Almost every Italian region that faces the sea has its own version, from the cacciucco from Livorno to the Ligurian buridda, from the Adriatic brodetto to the quatara from Porto Cesareo, in Salento, a soup that Tommy’s uncle prepared for us during our holidays there. Today I’m sharing a Tuscan fish soup, perhaps less famous than Livorno’s cacciucco but just as tasty, the Argentario’s caldaro, which apparently could be the ancestor of cacciucco.
Caldaro dell’Argentario, a Tuscan fish soup
Recipe developed in collaboration with Cecchi
The history of the Cecchi family began in 1893 with Luigi Cecchi, an extremely talented wine taster. The Cecchi soon became famous abroad for their skills. In the 1970s they moved to Castellina in Chianti, in the area historically renowned for the production of Chianti Classico, and there they began their winemaking adventure. In the following years, they expanded their production areas to include San Gimignano, where they produce a renowned local white wine, Vernaccia, and Maremma.
The wine we chose for today’s recipe is Vernaccia di San Gimignano, a wine we really appreciate because it is cultivated not far from home. Vernaccia was born in a terroir, that of San Gimignano, where Cecchi has a strong legacy. It is a fresh and balanced wine, a perfect match to poultry and seafood dishes.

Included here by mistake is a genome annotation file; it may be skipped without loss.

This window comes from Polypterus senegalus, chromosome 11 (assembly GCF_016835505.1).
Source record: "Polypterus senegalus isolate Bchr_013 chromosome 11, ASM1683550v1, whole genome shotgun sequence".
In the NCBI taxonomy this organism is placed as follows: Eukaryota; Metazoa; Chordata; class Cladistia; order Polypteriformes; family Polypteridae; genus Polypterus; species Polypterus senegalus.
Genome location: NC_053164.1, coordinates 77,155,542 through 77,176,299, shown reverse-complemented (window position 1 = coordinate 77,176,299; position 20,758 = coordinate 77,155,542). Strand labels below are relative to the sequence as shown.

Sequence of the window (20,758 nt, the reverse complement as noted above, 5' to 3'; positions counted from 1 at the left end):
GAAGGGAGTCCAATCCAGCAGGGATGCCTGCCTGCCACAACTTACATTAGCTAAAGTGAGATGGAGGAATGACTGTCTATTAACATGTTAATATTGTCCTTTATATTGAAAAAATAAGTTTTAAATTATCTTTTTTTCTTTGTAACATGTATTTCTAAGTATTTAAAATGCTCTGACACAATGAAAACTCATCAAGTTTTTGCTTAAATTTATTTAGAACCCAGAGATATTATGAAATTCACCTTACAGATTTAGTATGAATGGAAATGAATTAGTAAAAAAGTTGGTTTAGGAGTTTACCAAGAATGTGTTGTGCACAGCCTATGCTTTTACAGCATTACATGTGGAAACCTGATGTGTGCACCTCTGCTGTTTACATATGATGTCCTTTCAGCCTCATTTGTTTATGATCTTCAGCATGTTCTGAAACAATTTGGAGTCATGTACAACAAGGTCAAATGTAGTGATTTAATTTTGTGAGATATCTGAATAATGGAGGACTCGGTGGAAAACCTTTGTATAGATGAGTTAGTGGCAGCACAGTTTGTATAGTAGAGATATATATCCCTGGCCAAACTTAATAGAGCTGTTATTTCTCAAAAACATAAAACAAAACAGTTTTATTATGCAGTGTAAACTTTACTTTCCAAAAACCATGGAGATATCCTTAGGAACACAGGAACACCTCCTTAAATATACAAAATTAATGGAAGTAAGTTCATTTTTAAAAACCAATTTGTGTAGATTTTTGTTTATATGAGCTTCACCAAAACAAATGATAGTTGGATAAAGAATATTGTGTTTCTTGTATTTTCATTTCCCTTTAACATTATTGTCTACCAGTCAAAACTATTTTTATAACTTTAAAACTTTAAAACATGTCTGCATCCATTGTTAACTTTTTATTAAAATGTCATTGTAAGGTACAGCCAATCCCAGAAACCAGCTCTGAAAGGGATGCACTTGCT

And now, to the recipe. For this Vernaccia di San Gimignano we prepared a Tuscan fish soup, a soup from Maremma to be precise, the caldàro dell’Argentario, to respond to this predominant desire for proper seaside holidays I’ve been having for a while.
Let’s have a look at the ingredients of this Tuscan fish soup
It starts with a classic soffritto for a fish soup: finely minced onion, garlic, and parsley shallow fried in extra virgin olive oil. In this case, there is also some hot chili pepper, that warms up the aromatic base of the soup. Hot chili pepper is an uncommon ingredient in Tuscan cooking in general but very appreciated in Maremma cuisine, which is rustic and robust.
Then add seafood.
It is important to have everything already on hand, cleaned and cut, in order to make the preparation of the soup easier. If you take care of cleaning the cuttlefish, set aside the ink sac, as you can make a risotto with it, or use it to dye fresh pasta noodles.
Octopus and cuttlefish are the first to go into the pot, as they need a longer cooking time. First, brown the chopped octopus and cuttlefish in the aromatic soffritto, then simmer in dry white wine, and finally cook them with peeled tomatoes, or a tablespoon of tomato paste dissolved in hot water.